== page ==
Dougless put the plan down. “Hungry?” She ladled soup into a silver bowl from a pan on the hearth, which had been set there to keep the soup warm. Sitting beside Nicholas, she began to feed him. At first he protested that he could feed himself but, like all men, he soon adjusted to being pampered.
“You have looked long at the drawings?” he asked between bites.
“I had just opened the one. When do you plan to start building?”
“It is merely foolishness. Kit will—” He broke off, then smiled.
Dougless knew what he was thinking, that he’d come so very close to losing Kit.
“My brother is well?” Nicholas asked.
“Perfectly healthy. Better than you. He didn’t lose enough blood to flood a river.” When she wiped his lips with a napkin, he caught her fingertips and kissed them.
“If I live, then I owe you my life as well as my brother’s. What can I do to repay you?”
Love me, Dougless almost said. Fall in love with me again, just as you did before. Look at me with eyes of love. I’ll stay in the sixteenth century forever, if you’ll love me. I would give up cars and dentists and proper bathrooms if you’d love me again. “I don’t want anything,” she said. “I just want both of you to be well and for history to come out all right.” She put the empty bowl on a table. “You should sleep more. Your arm needs to heal.”
“I have slept all I need. Stay and entertain me.”
Dougless grimaced. “I’ve run out of entertainments. There isn’t a game I ever played or a song I ever heard that I haven’t dredged out of my memory. I’m just about played out.”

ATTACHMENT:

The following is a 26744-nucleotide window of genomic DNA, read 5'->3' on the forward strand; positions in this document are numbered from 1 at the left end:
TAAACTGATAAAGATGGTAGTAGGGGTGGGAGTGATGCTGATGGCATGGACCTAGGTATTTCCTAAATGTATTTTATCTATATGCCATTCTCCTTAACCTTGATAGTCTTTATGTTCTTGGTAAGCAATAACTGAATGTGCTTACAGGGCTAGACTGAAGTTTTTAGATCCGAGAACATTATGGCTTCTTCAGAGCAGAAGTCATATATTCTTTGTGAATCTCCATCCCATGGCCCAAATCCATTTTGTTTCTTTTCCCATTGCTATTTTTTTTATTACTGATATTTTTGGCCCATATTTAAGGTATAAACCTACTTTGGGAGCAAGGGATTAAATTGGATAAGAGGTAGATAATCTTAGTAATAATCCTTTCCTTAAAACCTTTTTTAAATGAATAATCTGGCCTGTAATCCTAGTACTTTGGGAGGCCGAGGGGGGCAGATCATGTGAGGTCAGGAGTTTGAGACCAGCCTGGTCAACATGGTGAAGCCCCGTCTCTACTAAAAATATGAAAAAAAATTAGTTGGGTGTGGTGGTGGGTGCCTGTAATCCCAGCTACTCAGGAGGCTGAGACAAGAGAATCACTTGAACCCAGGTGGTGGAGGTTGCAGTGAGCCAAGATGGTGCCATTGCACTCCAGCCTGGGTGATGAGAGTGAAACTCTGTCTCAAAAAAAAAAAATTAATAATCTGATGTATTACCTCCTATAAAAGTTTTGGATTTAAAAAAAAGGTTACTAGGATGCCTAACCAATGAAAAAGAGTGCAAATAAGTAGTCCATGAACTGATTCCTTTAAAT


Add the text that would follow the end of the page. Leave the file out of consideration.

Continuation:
Nicholas smiled at her. Sometimes he didn’t understand her words, but he nearly always got the meaning.
“Why don’t you entertain me?” She picked up his sketch. “Why don’t you tell me about this?”
“Nay,” he said quickly. “Put those away!” He started to sit up, but Dougless pushed him back to the pillows.
“Nicholas, please don’t tear your stitches. You must be still. And stop glowering at me! I know all about your love of architecture. When you came to me in the future, you had already started building Thornwyck Castle.” She almost laughed at the expression on his face.
“How did you know I planned this for Thornwyck?”
“I told you. When you came to me, it was four years from now and you’d already done it. Actually you’d only started it. It was never finished because you . . . you . . .”
“Were executed,” he said, and for the first time he really thought about her words. “I wish you to tell me all.”
“From the beginning?” Dougless asked. “It will take a long time.”
“Now that Kit is safe, I have time.”
Until Lettice gets hold of you, she thought. “I was in a church in Ashburton, and I was crying,” she said, “and—”